Treatments and drugs

By Mayo Clinic Staff

Surgery is the only effective treatment for tetralogy of Fallot. Surgical options include intracardiac repair or a temporary procedure that uses a shunt. However, most babies and older children have intracardiac repair.

Your child's doctors will determine the most appropriate surgery and the timing of the surgery based on your child's condition.

Intracardiac repair

This open-heart surgery is usually done during the first year after birth. The surgeon places a patch over the ventricular septal defect to close the hole between the lower chambers of the heart (ventricles).

He or she also repairs or replaces the narrowed pulmonary valve and widens the pulmonary arteries to increase blood flow to the lungs. After intracardiac repair, the oxygen level in the blood increases and your child's symptoms will lessen.

Temporary surgery

Occasionally babies need to undergo a temporary surgery before having intracardiac repair.

If your baby was born prematurely or has pulmonary arteries that are underdeveloped (hypoplastic), the surgeon will create a bypass (shunt) between a large artery that branches off from the aorta and the pulmonary artery.

This bypass increases blood flow to the lungs. When your child is ready for intracardiac repair, the surgeon removes the shunt during the procedure for intracardiac repair.

After surgery

While most babies do well after intracardiac repair, complications are possible. Complications may include:

  • Chronic pulmonary regurgitation, in which blood leaks through the pulmonary valve back into the pumping chamber (right ventricle)
  • Irregular heartbeats (arrhythmias)
  • Aortic root dilation, in which the ascending aorta enlarges

Sometimes blood flow to the lungs may still be restricted after intracardiac repair. Infants, children or adults with these complications might require additional surgeries. In some cases, the pulmonary valve might need to be replaced.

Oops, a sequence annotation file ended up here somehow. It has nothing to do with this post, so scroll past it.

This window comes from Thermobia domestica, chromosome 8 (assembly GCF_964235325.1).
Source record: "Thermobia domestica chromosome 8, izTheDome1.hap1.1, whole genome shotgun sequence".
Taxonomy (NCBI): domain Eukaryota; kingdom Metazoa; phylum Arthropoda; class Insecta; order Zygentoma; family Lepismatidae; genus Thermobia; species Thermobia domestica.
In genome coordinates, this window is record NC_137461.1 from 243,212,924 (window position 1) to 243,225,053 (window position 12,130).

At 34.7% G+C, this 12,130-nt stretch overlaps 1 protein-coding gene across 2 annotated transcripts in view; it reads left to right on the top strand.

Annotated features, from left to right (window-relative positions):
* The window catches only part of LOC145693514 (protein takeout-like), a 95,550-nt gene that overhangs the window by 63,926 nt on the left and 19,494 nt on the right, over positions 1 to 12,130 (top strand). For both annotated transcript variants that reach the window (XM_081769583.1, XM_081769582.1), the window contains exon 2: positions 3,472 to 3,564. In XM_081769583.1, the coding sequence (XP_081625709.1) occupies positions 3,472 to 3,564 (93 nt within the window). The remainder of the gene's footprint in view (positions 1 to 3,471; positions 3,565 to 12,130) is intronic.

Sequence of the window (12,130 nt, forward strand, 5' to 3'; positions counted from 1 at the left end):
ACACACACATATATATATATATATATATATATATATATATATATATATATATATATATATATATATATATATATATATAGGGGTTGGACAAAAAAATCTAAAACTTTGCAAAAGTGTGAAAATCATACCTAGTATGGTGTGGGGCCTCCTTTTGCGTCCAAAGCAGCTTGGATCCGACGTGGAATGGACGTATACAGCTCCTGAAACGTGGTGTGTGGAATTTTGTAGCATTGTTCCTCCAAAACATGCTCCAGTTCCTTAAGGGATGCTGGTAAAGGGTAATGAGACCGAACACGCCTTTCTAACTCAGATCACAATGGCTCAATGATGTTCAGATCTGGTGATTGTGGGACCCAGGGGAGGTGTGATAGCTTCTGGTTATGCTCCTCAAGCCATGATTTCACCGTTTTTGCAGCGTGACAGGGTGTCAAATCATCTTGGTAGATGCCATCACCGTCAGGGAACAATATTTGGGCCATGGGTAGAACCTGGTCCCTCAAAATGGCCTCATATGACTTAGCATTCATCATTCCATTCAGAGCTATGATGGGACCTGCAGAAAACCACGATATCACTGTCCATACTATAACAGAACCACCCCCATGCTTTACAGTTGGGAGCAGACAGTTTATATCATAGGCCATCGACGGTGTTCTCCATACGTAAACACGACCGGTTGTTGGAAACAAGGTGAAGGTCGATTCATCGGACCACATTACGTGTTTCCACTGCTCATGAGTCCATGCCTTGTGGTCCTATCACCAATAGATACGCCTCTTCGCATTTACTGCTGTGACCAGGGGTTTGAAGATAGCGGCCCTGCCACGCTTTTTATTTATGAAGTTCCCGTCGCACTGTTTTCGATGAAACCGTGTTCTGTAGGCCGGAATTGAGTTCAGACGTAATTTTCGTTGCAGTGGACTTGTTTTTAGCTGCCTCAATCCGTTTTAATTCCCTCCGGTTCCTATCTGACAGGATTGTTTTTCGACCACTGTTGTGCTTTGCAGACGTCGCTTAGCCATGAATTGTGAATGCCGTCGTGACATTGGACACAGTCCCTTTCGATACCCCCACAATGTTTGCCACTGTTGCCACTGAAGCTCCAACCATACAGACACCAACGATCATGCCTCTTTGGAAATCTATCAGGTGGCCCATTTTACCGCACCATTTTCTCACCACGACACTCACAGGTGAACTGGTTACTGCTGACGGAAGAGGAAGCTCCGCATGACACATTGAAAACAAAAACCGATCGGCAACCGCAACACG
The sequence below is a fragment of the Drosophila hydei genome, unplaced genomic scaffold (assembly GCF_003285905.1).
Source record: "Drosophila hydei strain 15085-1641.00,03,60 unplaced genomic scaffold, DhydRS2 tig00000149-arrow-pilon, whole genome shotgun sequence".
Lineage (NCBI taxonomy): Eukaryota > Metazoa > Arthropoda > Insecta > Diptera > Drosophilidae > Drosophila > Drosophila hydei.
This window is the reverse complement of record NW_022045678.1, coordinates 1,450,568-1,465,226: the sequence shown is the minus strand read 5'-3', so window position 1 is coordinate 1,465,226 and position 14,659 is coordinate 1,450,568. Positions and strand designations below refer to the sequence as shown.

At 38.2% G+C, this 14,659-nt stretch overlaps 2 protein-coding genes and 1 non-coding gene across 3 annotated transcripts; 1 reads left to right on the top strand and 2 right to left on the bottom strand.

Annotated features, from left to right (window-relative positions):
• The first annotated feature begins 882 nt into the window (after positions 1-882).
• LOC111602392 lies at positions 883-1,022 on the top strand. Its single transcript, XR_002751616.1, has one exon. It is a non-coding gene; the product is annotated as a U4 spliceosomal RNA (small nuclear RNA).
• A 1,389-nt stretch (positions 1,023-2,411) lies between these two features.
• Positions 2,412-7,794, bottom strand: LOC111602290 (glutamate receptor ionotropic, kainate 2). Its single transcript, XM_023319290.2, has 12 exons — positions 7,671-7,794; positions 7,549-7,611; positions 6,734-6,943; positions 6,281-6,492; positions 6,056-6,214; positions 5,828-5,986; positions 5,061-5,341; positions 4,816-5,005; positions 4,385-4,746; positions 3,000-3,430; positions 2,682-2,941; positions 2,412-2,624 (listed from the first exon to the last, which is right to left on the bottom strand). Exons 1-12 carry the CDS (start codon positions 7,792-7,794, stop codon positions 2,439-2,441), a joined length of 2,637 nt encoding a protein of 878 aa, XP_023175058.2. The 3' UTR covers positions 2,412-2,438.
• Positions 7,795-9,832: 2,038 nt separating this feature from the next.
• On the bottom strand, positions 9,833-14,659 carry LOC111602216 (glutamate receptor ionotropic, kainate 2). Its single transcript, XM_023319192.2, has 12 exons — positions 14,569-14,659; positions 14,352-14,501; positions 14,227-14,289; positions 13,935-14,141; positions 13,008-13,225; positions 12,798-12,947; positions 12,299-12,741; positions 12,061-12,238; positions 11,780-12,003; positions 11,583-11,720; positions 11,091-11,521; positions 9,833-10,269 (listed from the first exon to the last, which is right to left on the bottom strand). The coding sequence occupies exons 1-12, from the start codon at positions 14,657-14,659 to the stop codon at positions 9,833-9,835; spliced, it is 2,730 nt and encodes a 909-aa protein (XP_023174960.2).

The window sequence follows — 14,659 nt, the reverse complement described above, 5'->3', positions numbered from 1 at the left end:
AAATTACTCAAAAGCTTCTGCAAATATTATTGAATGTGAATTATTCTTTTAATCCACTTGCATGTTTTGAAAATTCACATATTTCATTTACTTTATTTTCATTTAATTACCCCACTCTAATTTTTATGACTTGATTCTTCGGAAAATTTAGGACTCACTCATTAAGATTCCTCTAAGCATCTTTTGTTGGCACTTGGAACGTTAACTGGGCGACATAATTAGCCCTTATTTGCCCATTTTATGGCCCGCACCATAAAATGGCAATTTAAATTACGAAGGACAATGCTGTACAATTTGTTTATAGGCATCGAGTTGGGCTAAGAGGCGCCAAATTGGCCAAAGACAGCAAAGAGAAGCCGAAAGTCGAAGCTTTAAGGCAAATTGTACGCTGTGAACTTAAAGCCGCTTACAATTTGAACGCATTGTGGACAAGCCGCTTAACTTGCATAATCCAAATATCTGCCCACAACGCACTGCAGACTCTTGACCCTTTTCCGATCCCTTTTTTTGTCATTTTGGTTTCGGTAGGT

Arrhythmias may be treated with medications, a procedure to treat the arrhythmias or an implantable cardioverter-defibrillator.

In addition, as with any surgery, there's a risk of infection, unexpected bleeding or blood clots.

Complications can continue throughout childhood, adolescence and adulthood for people with tetralogy of Fallot.

Ongoing care

After surgery your child will need lifelong care with a cardiologist trained in treating congenital heart disease, including routine follow-up appointments to make sure that the procedure was successful and to monitor for any new complications.

Your doctor may conduct a physical examination and order tests in regular follow-up appointments to evaluate and monitor your child's condition.

The doctor might also recommend that your child limit physical activity, particularly if there's any pulmonary valve leakage or obstruction, or arrhythmias.

Sometimes, antibiotics are recommended during dental procedures to prevent infections that might cause endocarditis — an inflammation of the lining of the heart. Antibiotics are especially important for those who have artificial valves or who've had repair with prosthetic material. Ask your child's doctor what's right for your child.

Oct. 08, 2015